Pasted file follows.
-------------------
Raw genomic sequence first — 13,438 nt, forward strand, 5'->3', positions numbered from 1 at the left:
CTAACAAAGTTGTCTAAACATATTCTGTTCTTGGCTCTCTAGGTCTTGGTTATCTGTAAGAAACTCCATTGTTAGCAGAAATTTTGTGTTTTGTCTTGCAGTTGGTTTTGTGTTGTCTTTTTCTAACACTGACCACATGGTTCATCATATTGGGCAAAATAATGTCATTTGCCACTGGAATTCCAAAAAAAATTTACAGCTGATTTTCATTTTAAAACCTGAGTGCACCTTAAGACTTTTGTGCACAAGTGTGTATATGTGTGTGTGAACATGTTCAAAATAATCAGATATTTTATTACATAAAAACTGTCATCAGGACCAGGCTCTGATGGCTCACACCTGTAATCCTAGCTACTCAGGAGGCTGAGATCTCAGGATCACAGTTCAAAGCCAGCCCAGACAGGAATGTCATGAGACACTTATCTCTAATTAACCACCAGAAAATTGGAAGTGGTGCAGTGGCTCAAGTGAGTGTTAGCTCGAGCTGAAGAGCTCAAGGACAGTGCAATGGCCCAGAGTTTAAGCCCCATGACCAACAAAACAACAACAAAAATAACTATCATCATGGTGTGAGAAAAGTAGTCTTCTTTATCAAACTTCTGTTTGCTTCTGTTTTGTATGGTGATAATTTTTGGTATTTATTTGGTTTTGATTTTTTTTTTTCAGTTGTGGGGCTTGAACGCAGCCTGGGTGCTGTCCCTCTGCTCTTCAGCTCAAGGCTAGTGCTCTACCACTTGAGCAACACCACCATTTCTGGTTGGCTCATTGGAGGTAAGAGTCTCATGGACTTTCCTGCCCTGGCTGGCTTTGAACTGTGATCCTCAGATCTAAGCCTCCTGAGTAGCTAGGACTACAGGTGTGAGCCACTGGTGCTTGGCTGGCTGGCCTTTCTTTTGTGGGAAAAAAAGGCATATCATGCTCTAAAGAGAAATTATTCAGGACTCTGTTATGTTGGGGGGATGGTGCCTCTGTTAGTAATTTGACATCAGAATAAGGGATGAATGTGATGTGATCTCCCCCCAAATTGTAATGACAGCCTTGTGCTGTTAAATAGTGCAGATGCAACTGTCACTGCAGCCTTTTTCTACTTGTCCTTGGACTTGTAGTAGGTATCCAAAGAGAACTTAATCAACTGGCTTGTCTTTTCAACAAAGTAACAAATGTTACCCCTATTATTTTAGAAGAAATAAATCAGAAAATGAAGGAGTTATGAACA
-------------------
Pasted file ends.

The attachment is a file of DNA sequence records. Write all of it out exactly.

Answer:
Raw genomic sequence first — 13,438 nt, forward strand, 5'->3', positions numbered from 1 at the left:
CTAACAAAGTTGTCTAAACATATTCTGTTCTTGGCTCTCTAGGTCTTGGTTATCTGTAAGAAACTCCATTGTTAGCAGAAATTTTGTGTTTTGTCTTGCAGTTGGTTTTGTGTTGTCTTTTTCTAACACTGACCACATGGTTCATCATATTGGGCAAAATAATGTCATTTGCCACTGGAATTCCAAAAAAAATTTACAGCTGATTTTCATTTTAAAACCTGAGTGCACCTTAAGACTTTTGTGCACAAGTGTGTATATGTGTGTGTGAACATGTTCAAAATAATCAGATATTTTATTACATAAAAACTGTCATCAGGACCAGGCTCTGATGGCTCACACCTGTAATCCTAGCTACTCAGGAGGCTGAGATCTCAGGATCACAGTTCAAAGCCAGCCCAGACAGGAATGTCATGAGACACTTATCTCTAATTAACCACCAGAAAATTGGAAGTGGTGCAGTGGCTCAAGTGAGTGTTAGCTCGAGCTGAAGAGCTCAAGGACAGTGCAATGGCCCAGAGTTTAAGCCCCATGACCAACAAAACAACAACAAAAATAACTATCATCATGGTGTGAGAAAAGTAGTCTTCTTTATCAAACTTCTGTTTGCTTCTGTTTTGTATGGTGATAATTTTTGGTATTTATTTGGTTTTGATTTTTTTTTTTCAGTTGTGGGGCTTGAACGCAGCCTGGGTGCTGTCCCTCTGCTCTTCAGCTCAAGGCTAGTGCTCTACCACTTGAGCAACACCACCATTTCTGGTTGGCTCATTGGAGGTAAGAGTCTCATGGACTTTCCTGCCCTGGCTGGCTTTGAACTGTGATCCTCAGATCTAAGCCTCCTGAGTAGCTAGGACTACAGGTGTGAGCCACTGGTGCTTGGCTGGCTGGCCTTTCTTTTGTGGGAAAAAAAGGCATATCATGCTCTAAAGAGAAATTATTCAGGACTCTGTTATGTTGGGGGGATGGTGCCTCTGTTAGTAATTTGACATCAGAATAAGGGATGAATGTGATGTGATCTCCCCCCAAATTGTAATGACAGCCTTGTGCTGTTAAATAGTGCAGATGCAACTGTCACTGCAGCCTTTTTCTACTTGTCCTTGGACTTGTAGTAGGTATCCAAAGAGAACTTAATCAACTGGCTTGTCTTTTCAACAAAGTAACAAATGTTACCCCTATTATTTTAGAAGAAATAAATCAGAAAATGAAGGAGTTATGAACA